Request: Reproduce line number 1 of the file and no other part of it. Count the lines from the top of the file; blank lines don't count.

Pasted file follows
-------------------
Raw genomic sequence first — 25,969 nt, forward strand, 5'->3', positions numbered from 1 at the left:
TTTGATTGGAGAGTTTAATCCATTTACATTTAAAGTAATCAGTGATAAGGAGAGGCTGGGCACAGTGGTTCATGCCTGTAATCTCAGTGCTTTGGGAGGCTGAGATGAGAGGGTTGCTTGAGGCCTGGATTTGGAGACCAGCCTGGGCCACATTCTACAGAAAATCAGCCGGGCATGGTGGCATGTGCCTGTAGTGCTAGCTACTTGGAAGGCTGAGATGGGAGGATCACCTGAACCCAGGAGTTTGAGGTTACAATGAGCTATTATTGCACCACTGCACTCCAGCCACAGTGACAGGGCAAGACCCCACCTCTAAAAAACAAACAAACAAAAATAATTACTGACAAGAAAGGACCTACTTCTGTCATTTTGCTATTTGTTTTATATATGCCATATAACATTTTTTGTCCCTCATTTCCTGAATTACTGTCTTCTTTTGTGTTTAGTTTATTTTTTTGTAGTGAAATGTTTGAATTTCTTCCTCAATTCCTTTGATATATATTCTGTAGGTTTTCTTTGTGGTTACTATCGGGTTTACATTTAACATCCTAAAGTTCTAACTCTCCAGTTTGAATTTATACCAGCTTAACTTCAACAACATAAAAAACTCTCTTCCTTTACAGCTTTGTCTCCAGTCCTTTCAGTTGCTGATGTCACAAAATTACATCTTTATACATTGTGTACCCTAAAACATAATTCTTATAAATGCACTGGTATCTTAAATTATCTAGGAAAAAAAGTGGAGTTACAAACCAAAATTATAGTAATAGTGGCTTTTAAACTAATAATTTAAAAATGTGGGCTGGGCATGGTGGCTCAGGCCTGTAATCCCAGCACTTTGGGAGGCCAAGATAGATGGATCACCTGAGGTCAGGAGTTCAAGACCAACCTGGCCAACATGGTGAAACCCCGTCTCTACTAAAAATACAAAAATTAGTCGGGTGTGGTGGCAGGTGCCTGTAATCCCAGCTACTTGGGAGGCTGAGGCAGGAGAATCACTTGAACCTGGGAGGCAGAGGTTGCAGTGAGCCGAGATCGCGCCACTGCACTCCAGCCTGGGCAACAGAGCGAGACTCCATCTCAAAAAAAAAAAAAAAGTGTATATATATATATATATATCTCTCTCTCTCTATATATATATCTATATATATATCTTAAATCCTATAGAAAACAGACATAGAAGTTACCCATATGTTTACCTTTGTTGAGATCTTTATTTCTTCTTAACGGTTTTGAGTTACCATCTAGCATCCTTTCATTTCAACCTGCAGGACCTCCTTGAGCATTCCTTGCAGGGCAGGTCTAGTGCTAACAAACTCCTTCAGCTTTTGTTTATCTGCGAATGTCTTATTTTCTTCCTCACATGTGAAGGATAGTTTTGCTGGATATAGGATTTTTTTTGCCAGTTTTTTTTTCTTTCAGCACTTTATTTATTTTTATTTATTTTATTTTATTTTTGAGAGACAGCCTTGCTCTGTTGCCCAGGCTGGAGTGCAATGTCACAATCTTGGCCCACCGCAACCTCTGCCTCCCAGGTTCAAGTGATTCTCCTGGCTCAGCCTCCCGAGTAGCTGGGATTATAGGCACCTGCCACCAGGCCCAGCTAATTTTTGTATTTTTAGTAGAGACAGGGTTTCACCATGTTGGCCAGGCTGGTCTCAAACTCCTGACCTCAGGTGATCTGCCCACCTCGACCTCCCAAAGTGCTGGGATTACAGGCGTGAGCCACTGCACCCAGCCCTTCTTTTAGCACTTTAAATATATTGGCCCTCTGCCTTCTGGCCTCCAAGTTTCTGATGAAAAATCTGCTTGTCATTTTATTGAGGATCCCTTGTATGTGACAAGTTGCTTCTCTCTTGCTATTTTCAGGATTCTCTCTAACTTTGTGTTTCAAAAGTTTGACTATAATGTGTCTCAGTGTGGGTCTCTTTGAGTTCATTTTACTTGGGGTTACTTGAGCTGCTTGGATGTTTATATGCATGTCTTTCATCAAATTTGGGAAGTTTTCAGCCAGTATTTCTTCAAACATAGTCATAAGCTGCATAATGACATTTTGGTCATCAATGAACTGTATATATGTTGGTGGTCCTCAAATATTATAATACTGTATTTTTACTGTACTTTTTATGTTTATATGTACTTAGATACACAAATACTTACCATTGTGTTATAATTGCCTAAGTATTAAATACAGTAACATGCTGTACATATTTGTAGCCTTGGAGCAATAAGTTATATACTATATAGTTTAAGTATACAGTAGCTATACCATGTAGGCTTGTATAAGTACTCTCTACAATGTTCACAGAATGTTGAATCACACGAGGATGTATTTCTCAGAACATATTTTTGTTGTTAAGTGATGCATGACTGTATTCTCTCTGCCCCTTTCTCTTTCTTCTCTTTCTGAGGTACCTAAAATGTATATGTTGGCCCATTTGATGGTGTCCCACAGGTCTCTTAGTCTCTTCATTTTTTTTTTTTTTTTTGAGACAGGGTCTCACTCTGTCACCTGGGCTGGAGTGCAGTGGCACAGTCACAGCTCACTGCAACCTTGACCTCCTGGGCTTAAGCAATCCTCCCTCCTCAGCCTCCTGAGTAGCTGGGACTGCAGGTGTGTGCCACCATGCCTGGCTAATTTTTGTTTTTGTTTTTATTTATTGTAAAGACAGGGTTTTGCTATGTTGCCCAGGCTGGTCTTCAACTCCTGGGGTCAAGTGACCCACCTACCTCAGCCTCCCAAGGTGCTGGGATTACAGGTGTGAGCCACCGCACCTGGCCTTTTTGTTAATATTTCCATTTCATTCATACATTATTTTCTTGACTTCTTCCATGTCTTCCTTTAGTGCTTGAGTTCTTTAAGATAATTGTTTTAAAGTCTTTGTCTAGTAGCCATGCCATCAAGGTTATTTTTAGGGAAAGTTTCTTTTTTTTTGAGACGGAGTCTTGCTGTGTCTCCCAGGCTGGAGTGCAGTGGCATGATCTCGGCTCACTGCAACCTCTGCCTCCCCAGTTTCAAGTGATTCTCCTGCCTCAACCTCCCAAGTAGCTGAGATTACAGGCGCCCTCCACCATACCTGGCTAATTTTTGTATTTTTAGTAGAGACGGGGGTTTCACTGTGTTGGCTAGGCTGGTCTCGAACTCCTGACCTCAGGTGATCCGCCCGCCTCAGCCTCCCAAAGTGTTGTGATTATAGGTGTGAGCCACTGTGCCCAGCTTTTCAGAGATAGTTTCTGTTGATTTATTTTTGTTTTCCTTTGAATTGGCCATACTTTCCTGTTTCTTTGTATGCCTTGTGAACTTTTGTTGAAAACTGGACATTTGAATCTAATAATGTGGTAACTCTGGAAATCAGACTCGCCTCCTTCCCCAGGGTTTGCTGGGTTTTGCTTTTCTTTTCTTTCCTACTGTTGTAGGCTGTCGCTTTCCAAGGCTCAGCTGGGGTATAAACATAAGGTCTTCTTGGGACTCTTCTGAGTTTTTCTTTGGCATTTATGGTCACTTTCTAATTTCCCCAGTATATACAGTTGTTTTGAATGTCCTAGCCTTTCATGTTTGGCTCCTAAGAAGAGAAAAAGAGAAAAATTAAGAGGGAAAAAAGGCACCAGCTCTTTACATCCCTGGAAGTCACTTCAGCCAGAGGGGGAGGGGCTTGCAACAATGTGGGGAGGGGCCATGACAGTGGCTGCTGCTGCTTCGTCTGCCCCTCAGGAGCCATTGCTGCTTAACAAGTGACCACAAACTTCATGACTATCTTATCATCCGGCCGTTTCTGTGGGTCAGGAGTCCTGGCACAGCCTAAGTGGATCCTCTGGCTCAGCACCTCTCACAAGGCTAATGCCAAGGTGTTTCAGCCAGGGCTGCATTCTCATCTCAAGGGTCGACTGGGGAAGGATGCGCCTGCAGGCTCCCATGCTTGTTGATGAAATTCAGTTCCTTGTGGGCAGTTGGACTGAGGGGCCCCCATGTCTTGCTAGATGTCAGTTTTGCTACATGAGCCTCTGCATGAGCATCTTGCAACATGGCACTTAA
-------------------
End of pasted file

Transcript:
Raw genomic sequence first — 25,969 nt, forward strand, 5'->3', positions numbered from 1 at the left: